I recently read an excellent article about the differences between civilian and military life and it got my poor little rusty gears turning about my own experiences with ignorant people.
I think ignorance a rampant handicap that is preventable and treatable. We all too often forget to put ourselves in that other person's shoes before asking a rude question. There are no dumb questions if you truly want to understand my life, it is rude to ask questions that are nosy or judgmental. I am also guilty of forgetting that our life style is appealing and interesting to civilians who don't have the "luxuries" we do. I was complaining to my hairdresser before this most recent move about how tired of it I was and how I just didn't want to move. Her reply "I've lived here my whole life, I'd love the adventure." In that moment I was just as insensitive as the civilians mentioned in the article. The truth is that we will not and cannot hope understand another persons life unless we engage in sincere conversation, something that has become lost in the land of Facebook, texting, and email.
A friend commented that she didn't know what it was like to be married to a doctor, lawyer, or accountant and I don't know either. I think the big difference in the professions and that of a military person is I don't ask if their husband has been defrauding the insurance companies, or if he coaches his clients to lie under oath, or just how padded are the books that he keeps. All of these questions are the counterpart to the lovely question "Has he killed anyone?" I think that because our military occupies so much of the media's attention that people start lumping us in with whatever opinion they have formed about whatever military related story made national news that day. I get it. I get that to some people we are an enigma, we are this rare breed that sends our spouses off to kill people while we live life as a single person.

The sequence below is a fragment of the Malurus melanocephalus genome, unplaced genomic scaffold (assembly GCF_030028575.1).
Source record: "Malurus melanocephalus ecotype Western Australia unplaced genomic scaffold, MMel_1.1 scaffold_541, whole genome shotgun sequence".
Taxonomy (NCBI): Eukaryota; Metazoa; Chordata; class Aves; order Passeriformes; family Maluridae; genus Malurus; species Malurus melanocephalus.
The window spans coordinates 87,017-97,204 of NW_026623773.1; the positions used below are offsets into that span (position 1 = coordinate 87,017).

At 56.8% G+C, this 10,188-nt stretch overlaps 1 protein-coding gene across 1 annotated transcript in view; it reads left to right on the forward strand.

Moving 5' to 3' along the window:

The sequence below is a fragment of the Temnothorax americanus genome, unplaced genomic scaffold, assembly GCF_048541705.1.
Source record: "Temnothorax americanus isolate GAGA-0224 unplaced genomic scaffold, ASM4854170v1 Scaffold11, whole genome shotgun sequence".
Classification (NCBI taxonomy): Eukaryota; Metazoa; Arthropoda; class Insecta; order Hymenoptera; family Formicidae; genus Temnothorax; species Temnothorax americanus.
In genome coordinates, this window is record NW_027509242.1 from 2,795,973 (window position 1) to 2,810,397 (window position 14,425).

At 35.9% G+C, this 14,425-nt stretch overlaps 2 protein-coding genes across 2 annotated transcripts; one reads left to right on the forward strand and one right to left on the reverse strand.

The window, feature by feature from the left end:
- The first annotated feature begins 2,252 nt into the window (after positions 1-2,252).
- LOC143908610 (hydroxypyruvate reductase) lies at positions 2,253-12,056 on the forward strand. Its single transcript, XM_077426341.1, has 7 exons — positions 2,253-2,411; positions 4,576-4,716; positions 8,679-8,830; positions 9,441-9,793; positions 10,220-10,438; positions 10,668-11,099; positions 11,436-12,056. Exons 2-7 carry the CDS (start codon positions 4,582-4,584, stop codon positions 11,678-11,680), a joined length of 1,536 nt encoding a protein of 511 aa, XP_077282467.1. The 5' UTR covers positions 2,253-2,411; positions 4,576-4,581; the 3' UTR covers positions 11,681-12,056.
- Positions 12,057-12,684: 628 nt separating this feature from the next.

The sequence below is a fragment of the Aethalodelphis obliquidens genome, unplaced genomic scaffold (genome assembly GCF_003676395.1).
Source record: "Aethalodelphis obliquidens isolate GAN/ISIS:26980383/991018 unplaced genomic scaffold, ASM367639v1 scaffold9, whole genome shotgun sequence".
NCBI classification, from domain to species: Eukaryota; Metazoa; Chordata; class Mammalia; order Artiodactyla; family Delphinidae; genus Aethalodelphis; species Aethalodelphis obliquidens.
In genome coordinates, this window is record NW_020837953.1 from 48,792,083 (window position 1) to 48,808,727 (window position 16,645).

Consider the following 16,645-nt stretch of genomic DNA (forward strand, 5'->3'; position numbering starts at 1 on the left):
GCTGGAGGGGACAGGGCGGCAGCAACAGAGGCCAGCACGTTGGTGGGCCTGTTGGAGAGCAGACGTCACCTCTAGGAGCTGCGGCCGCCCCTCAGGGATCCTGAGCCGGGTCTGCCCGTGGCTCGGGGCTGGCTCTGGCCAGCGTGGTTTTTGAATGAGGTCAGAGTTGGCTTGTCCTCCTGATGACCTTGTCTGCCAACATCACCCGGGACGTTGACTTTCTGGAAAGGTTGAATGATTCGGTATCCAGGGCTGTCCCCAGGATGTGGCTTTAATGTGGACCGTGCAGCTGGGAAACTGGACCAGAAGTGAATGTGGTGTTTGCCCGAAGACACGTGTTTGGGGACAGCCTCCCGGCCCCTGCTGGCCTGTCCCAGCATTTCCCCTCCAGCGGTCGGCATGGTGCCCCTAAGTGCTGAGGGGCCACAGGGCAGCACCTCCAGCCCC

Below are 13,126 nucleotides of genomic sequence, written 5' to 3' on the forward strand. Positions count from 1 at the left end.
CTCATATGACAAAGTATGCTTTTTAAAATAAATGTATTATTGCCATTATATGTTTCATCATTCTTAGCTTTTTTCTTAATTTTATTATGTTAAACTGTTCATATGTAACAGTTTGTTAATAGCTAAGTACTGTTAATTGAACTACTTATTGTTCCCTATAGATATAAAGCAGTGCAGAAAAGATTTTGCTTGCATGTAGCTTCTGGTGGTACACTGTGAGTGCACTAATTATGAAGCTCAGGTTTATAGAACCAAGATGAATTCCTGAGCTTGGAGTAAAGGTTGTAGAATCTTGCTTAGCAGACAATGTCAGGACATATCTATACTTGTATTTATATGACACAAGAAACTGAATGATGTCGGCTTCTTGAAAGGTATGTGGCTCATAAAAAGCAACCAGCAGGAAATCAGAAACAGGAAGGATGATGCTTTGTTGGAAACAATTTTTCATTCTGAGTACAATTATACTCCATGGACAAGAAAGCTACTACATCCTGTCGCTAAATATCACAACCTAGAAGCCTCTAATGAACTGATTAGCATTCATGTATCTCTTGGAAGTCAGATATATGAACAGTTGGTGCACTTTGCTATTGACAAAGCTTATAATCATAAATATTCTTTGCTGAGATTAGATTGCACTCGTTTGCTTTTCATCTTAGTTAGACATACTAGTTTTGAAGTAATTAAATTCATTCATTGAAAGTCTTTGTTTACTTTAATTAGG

What? That's not what we are? We are people? With feelings, and thoughts, and opinions, and stresses? What The Heck? That's craziness. What is even crazier is that there are the same stereotypes within our own community. Other spouses that think certain things are true because of the rank or job of somebody elses husband. The fact is that we all have a different experience, different feelings, and different issues to face on a day to day basis regardless of our husbands rank or job and unless you sit down and talk to me about it, you won't know what I'm experiencing, you're assuming.
I like to think that as our generation ages and we start to realize how out of touch we are with people, true people, not acquaintances on facebook, that we will start to reconnect, to start caring about one another with genuine interest and pass that along to our children. That is my hope for Madelyn and her generation, that they are able to connect to one another on a level that far surpasses our own understanding and acceptance.
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